MSRP from $83,000
Meta Ratingout of 10
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Does it surprise you that one of the top-rated vehicles at TheCarConnection is...a Jaguar sportscar?
We've admired the Jaguar XK family since the 2007 model year, when they were recast in aluminum and went from pretty to spectacular. The current XK made a major leap for the brand and for sportscar shoppers who wanted some alternative to the Mercedes-Benz SL, BMW 6-Series, the Porsche 911, or even the Chevrolet Corvette. Not only was the shape much more tensely drawn, so was the performance--and it's only grown better over time.
These days, the XK lineup is founded on a new 5.0-liter V-8 built by Jaguar since its divorce from Ford. It's a muscular, almost musclecar-like engine, with 385 horsepower in base tune and a staggering 510 horsepower when it's supercharged. Funneling its power to the rear wheels through a swift, six-speed, paddle-shifted automatic, the XKR can nuke a 60-mph acceleration test in 4.6 seconds or less. Way less, from what we feel and hear. The XK's handling is almost faultless, too, even with big 20-inch rims: it's a masterful balancing act between traction and comfort managed by an electronic suspension system.
The cabin's utterly captivating, save for the already outdated touchscreen that drives the climate, audio and navigation controls. It's just a little too slow and complex, given the great systems coming from Ford and Chrysler. The XK's lavish wood or aluminum trim and its achingly soft leather seats will make up for it, we promise.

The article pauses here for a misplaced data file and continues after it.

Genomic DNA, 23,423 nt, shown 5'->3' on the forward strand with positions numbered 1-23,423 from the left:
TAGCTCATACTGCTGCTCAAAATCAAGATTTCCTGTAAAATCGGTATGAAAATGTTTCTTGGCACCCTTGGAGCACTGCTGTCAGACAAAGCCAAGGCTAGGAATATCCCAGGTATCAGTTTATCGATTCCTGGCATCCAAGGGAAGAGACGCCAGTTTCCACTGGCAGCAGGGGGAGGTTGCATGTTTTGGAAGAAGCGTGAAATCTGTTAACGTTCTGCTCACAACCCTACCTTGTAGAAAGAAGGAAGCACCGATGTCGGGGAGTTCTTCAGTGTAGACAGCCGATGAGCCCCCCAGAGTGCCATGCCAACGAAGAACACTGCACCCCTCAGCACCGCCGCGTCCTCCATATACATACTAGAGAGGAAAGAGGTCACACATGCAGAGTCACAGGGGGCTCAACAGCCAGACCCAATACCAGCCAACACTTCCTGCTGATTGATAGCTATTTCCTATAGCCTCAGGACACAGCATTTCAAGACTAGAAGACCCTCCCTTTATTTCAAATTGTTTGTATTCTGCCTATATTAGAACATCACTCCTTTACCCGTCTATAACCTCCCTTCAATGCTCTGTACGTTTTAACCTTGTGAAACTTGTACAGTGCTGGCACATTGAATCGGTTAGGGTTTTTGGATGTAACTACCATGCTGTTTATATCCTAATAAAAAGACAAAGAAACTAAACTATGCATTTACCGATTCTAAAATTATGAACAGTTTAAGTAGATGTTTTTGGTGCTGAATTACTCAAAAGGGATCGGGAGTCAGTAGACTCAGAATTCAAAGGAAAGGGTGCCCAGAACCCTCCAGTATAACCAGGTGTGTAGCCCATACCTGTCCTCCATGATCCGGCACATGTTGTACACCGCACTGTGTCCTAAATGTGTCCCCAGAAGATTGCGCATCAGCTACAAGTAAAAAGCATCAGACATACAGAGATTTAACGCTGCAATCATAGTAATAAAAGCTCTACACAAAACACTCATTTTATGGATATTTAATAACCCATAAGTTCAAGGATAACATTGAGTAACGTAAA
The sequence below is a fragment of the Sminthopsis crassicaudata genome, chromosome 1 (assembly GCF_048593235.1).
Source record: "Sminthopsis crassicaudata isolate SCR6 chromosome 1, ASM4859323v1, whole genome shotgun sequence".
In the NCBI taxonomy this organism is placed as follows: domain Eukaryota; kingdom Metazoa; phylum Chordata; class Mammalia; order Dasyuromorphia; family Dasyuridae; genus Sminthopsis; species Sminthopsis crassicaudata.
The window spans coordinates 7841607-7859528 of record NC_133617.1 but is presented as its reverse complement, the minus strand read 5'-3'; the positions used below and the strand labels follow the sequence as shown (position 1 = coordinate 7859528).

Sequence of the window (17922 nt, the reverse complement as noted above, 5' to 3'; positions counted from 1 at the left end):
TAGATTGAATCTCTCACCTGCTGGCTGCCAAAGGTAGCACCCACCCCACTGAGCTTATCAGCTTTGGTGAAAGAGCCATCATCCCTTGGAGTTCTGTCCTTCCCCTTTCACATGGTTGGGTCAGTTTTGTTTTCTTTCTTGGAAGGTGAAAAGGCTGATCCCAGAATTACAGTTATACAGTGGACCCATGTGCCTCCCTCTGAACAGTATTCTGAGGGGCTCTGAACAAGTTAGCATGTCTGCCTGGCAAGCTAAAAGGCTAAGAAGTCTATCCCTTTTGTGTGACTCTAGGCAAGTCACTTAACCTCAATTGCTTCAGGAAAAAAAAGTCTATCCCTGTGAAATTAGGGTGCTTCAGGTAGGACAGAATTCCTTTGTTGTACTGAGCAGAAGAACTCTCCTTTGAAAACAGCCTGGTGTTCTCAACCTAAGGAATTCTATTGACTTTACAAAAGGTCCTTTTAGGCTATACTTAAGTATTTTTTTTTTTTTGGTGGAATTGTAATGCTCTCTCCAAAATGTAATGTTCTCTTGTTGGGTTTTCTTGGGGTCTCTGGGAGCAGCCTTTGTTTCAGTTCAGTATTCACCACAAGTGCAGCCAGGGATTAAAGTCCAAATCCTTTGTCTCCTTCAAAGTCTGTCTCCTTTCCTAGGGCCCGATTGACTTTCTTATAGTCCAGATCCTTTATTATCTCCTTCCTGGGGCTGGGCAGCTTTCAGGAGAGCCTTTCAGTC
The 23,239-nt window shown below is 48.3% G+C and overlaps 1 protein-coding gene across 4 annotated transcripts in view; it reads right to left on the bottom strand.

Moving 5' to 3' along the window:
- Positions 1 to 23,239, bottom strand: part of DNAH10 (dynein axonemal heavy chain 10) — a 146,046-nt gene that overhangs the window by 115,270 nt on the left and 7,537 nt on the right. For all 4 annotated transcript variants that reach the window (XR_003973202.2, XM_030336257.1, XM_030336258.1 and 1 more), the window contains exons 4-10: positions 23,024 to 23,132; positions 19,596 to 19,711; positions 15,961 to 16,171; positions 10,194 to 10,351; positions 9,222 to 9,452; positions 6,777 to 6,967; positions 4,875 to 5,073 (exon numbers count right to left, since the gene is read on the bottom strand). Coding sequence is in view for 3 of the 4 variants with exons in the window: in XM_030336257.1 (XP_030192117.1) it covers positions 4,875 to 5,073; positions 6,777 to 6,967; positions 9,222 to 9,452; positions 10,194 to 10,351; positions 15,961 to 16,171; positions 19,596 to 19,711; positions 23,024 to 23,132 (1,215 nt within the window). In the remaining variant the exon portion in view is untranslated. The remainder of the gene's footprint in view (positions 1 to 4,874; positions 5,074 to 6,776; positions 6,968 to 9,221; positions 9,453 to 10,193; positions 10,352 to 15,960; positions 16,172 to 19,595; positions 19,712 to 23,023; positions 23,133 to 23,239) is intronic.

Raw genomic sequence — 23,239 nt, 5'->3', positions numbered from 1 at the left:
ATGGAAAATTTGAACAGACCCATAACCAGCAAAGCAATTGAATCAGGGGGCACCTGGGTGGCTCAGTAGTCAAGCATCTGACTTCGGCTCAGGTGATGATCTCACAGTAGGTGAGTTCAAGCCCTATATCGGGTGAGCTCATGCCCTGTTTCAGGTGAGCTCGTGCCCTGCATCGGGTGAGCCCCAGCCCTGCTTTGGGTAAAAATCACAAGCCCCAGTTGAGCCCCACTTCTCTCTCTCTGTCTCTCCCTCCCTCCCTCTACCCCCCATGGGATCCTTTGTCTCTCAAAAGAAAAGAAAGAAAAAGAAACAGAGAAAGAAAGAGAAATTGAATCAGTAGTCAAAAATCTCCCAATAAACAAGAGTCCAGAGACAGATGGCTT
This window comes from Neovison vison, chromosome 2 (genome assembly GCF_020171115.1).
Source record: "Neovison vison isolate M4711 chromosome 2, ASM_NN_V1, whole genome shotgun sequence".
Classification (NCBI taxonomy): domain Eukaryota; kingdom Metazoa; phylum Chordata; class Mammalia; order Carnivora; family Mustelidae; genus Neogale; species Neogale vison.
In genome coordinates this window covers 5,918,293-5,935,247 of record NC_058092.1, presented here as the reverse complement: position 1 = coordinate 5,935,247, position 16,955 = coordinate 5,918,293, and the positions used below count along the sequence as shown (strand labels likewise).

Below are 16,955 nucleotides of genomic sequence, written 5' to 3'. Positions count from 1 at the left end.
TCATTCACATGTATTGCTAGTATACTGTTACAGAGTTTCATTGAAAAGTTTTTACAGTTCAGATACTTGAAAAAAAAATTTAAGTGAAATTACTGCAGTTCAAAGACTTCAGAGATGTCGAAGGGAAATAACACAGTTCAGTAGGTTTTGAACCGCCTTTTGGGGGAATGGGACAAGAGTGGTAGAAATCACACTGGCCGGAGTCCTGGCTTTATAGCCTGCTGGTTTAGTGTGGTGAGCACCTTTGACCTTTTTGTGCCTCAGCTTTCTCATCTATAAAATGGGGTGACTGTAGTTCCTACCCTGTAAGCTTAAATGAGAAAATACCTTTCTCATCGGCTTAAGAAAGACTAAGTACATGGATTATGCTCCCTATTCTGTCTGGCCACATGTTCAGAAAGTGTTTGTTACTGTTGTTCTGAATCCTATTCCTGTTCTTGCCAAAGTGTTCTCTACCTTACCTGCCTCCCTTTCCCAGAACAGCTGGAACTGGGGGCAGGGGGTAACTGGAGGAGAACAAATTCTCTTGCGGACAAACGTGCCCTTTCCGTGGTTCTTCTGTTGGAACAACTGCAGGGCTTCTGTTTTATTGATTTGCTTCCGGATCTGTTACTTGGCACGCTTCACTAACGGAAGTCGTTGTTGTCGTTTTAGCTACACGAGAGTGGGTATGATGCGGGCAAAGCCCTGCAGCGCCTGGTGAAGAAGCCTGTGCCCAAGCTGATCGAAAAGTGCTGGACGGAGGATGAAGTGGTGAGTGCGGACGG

For 2011, the improvements to the XK are minor. Jaguar's added five years or 50,000 miles of free service to reassure buyers unsure of its post-Ford quality controls. There's also HD Radio on the options list, and a new XKR175 limited-edition coupe with 20-inch wheels, red brake calipers and a top speed of 174 mph.
It may not have the efficiency of some of the top-scoring vehicles we've road-tested, but the Jaguar XK and XKR overdeliver in so many other ways, it's the sportscar we'd choose for grand touring adventures...and everything faster.
- Salacious curves--on the car, we mean
- Beautifully paneled interior
- Grand touring ride, sportscar grip and steering
- That behemoth V-8 up front
- Quickest paddle-shifted automatic around
- Touchscreen is slow to react
- Huge torque means throttle's a bit jumpy
- No manual option for purists
- Ridiculous "back seats"